It was a news story that caught many off guard and left people feeling blue when the Twitter account @EliLillyandCo made a surprising announcement: “We are excited to announce insulin is free now.” With the account bearing the coveted blue checkmark, indicating Twitter had verified it as the real Eli Lilly and Company, it seemed like a dream come true for the millions of Americans relying on insulin daily for diabetes management. The rising costs of insulin, reaching over $1000 per month for some uninsured individuals, made the prospect of free medication incredibly appealing.
However, the jubilation didn’t last long as the truth emerged. The @EliLillyandCo account turned out to be a fraudulent one, leaving many disappointed and questioning how such a misleading account could receive Twitter’s verification. The actual Eli Lilly and Company, represented by the authentic @LillyPad Twitter account, promptly clarified the situation, asserting that they were not giving away insulin for free.
In the wake of this incident, changes were afoot at Twitter. Billionaire Elon Musk’s acquisition of the platform brought about a series of alterations, including a significant shift in the blue checkmark policy. Traditionally, accounts had to provide legitimate proof of their identity to earn the coveted verification badge. However, with the introduction of the subscription service Twitter Blue, anyone could obtain a blue checkmark for a monthly fee of $8, regardless of their authenticity.
This decision opened the floodgates for fake accounts to obtain blue checkmarks, leading to a series of disruptive incidents. Phony accounts representing major companies, celebrities, and even former presidents surfaced, causing confusion and spreading false information. The newfound availability of legitimacy for a price sparked criticism and concerns about the integrity of verified accounts.
Among the impostors, @EliLillyandCo wasn’t the only fake account masquerading as Eli Lilly and Company to sport the blue checkmark. Another account, @LillyPadCo, tweeted provocative statements about the pricing of medication, further muddying the waters.
The tale of the fake Twitter accounts highlighted the challenges and risks that came with the changes in the verification process. As the platform attempted to restore authenticity and credibility, users were left wondering how a seemingly simple decision had led to such chaos and mischief in the digital realm.
The fallout from the fake Eli Lilly Twitter accounts was swift, with the company’s stock share price experiencing a significant drop of 4.37%. This translated to a loss of over $15 billion in market capitalization, leaving the share price at $352.30. While some attributed this decline to the impersonation by the fake accounts, it’s challenging to pinpoint the exact cause, as various factors can influence a company’s stock price. As an example, GameStop’s share price saw a massive surge in 2021 due to online investors rallying against hedge funds.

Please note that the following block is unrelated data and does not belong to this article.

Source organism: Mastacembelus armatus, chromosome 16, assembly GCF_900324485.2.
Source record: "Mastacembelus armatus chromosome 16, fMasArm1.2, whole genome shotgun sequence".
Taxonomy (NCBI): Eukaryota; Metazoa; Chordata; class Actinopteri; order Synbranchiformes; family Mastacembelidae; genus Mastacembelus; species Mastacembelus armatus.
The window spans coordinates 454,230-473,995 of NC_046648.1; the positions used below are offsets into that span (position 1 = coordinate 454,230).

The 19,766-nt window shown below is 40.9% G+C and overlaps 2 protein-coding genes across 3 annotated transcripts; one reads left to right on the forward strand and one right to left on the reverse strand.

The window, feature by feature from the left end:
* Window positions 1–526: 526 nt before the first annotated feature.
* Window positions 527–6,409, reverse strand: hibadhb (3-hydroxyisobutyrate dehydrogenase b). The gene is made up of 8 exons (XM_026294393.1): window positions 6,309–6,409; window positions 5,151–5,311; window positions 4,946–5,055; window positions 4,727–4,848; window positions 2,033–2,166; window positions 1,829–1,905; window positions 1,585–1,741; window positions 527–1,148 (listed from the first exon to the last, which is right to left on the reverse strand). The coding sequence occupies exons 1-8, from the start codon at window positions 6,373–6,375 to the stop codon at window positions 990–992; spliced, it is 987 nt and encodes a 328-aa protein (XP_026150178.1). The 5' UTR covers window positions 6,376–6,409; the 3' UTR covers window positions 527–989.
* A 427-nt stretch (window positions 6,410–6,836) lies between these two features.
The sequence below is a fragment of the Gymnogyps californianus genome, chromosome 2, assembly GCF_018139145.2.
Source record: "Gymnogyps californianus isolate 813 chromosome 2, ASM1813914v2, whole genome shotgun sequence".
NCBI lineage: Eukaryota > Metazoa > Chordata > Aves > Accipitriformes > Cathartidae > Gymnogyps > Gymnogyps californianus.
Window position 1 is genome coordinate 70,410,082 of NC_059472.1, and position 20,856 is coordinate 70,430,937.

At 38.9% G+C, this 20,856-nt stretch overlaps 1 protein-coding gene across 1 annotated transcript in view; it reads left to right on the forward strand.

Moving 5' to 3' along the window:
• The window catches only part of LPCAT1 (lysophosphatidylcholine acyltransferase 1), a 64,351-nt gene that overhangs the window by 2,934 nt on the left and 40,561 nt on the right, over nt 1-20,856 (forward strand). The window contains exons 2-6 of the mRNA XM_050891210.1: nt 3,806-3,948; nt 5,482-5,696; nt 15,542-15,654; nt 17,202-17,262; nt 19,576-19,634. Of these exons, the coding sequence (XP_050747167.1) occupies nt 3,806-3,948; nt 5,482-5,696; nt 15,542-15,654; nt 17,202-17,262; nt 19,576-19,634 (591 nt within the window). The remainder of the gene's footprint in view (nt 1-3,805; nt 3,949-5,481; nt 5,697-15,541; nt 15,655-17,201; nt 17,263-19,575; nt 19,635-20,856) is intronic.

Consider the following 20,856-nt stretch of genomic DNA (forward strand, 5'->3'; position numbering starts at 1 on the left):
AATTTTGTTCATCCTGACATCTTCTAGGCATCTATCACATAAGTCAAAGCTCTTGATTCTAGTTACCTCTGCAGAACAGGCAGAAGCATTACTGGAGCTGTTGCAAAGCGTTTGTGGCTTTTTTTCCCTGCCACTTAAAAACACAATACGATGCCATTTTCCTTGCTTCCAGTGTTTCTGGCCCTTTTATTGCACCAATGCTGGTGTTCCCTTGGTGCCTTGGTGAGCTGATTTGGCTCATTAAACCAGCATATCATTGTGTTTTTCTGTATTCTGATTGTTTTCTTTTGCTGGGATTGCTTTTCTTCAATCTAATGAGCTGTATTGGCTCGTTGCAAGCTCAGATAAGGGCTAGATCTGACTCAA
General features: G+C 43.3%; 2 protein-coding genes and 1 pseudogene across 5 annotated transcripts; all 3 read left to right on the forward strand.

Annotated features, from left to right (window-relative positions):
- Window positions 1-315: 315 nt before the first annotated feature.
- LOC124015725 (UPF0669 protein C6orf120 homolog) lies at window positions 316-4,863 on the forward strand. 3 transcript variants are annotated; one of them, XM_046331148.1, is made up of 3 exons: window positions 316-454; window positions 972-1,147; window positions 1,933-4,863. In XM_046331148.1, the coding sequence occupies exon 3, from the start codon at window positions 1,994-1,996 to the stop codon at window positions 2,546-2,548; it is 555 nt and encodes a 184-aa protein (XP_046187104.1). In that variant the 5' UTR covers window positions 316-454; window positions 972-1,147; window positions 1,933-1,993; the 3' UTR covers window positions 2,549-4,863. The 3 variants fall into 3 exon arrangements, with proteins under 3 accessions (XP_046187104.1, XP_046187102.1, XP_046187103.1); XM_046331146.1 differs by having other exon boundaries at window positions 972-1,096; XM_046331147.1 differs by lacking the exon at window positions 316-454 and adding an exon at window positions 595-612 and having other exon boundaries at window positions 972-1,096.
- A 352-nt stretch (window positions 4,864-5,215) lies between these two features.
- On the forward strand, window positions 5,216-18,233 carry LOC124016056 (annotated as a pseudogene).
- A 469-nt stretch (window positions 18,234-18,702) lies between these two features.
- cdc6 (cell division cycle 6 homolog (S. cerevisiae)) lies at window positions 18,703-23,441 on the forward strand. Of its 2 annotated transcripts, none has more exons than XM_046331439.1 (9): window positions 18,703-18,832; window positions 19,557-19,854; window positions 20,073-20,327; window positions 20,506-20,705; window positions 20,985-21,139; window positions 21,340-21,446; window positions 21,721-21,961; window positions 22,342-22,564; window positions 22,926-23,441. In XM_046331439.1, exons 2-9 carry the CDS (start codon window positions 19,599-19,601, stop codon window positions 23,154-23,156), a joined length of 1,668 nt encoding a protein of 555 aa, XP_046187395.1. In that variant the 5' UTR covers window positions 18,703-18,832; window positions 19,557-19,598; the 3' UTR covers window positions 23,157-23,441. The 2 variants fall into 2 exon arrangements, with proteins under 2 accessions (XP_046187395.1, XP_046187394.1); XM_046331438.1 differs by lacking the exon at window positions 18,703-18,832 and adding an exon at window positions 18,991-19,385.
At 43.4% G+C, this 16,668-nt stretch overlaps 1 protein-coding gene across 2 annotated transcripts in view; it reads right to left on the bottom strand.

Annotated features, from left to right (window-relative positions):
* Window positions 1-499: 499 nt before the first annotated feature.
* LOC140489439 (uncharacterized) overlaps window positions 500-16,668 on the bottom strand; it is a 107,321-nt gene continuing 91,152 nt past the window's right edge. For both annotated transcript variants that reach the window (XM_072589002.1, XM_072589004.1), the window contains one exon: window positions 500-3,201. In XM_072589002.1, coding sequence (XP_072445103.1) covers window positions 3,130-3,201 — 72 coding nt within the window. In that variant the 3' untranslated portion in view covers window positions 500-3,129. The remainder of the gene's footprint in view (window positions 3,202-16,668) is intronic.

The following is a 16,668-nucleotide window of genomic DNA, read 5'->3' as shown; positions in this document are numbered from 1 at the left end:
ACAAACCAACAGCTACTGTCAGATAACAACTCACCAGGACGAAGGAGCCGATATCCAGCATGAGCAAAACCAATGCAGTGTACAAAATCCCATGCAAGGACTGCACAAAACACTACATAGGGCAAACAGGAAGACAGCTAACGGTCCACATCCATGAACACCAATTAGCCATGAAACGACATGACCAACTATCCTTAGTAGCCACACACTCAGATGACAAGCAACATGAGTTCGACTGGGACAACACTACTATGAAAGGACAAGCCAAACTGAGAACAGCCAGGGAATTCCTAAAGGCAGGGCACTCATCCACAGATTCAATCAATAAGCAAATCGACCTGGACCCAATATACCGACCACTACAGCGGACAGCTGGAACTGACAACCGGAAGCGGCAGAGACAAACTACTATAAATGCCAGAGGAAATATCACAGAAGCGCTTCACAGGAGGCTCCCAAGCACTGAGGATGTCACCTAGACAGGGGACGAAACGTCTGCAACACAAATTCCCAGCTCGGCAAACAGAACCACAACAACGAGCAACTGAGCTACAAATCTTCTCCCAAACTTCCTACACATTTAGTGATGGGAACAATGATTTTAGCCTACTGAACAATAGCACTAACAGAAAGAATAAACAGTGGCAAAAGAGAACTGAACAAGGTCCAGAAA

The decision to offer blue verification checkmarks for a monthly fee of $8 drew criticism and concern. Many saw it as a blow to the authenticity and credibility of Twitter accounts that had previously undergone thorough verification processes. The move also created an avenue for misinformation and disinformation to spread on the platform. Some speculated that such a change might even favor billionaires, further fueling the debate surrounding the influence of wealthy individuals.
However, Musk’s decision didn’t come without consequences for Twitter’s operations. Gutting the communications department after implementing a significant account verification change raised eyebrows, as it left the platform with limited means of addressing issues and concerns effectively.
Despite the fake accounts’ impact and the controversy surrounding the blue checkmark policy, it’s essential to clarify that Eli Lilly and Company did not offer insulin for free, contrary to the false claims made by the impostor account. In fact, the company faced criticism from Senator Bernie Sanders, who pointed out that the price of insulin had risen by over 1200% since 1996, highlighting the ongoing challenges of affordability for many individuals.
Ultimately, while $8 might open doors on Twitter, it certainly won’t address the issues surrounding insulin affordability and access, underscoring the complexities of healthcare and the financial burdens faced by those in need of essential medications.
After the incident, the company announced a change in their Twitter handle to the same handle that cost the problem. In a tweet, the company wrote “We’ve changed our handle from LillyPad to @EliLillyandCo so we’re easier to find. New handle, same purpose since 1876—create medicines that make life better”.